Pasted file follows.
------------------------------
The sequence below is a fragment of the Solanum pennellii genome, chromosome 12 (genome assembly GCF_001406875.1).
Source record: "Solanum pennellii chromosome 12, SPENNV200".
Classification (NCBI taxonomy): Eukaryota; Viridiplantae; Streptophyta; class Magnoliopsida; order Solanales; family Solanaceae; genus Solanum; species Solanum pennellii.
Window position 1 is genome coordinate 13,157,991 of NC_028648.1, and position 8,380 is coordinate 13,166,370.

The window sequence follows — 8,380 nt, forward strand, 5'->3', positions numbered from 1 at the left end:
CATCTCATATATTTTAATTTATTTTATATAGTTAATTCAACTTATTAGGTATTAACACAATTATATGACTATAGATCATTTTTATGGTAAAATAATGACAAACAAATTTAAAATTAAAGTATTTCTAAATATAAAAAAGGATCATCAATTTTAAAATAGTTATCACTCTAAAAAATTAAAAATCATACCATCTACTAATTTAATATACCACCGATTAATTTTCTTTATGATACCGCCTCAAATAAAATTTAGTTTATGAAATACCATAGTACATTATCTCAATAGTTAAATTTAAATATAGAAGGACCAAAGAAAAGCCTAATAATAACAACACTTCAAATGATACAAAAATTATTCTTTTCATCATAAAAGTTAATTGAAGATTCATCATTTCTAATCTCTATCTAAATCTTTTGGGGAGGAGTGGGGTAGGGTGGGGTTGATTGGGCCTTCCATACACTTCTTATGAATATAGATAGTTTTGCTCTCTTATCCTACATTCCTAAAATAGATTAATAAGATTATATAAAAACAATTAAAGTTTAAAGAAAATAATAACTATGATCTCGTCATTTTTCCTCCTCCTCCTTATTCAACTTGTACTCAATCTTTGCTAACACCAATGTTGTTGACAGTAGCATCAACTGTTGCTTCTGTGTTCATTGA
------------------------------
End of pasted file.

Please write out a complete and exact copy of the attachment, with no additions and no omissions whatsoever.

The sequence below is a fragment of the Solanum pennellii genome, chromosome 12 (genome assembly GCF_001406875.1).
Source record: "Solanum pennellii chromosome 12, SPENNV200".
Classification (NCBI taxonomy): Eukaryota; Viridiplantae; Streptophyta; class Magnoliopsida; order Solanales; family Solanaceae; genus Solanum; species Solanum pennellii.
Window position 1 is genome coordinate 13,157,991 of NC_028648.1, and position 8,380 is coordinate 13,166,370.

The window sequence follows — 8,380 nt, forward strand, 5'->3', positions numbered from 1 at the left end:
CATCTCATATATTTTAATTTATTTTATATAGTTAATTCAACTTATTAGGTATTAACACAATTATATGACTATAGATCATTTTTATGGTAAAATAATGACAAACAAATTTAAAATTAAAGTATTTCTAAATATAAAAAAGGATCATCAATTTTAAAATAGTTATCACTCTAAAAAATTAAAAATCATACCATCTACTAATTTAATATACCACCGATTAATTTTCTTTATGATACCGCCTCAAATAAAATTTAGTTTATGAAATACCATAGTACATTATCTCAATAGTTAAATTTAAATATAGAAGGACCAAAGAAAAGCCTAATAATAACAACACTTCAAATGATACAAAAATTATTCTTTTCATCATAAAAGTTAATTGAAGATTCATCATTTCTAATCTCTATCTAAATCTTTTGGGGAGGAGTGGGGTAGGGTGGGGTTGATTGGGCCTTCCATACACTTCTTATGAATATAGATAGTTTTGCTCTCTTATCCTACATTCCTAAAATAGATTAATAAGATTATATAAAAACAATTAAAGTTTAAAGAAAATAATAACTATGATCTCGTCATTTTTCCTCCTCCTCCTTATTCAACTTGTACTCAATCTTTGCTAACACCAATGTTGTTGACAGTAGCATCAACTGTTGCTTCTGTGTTCATTGA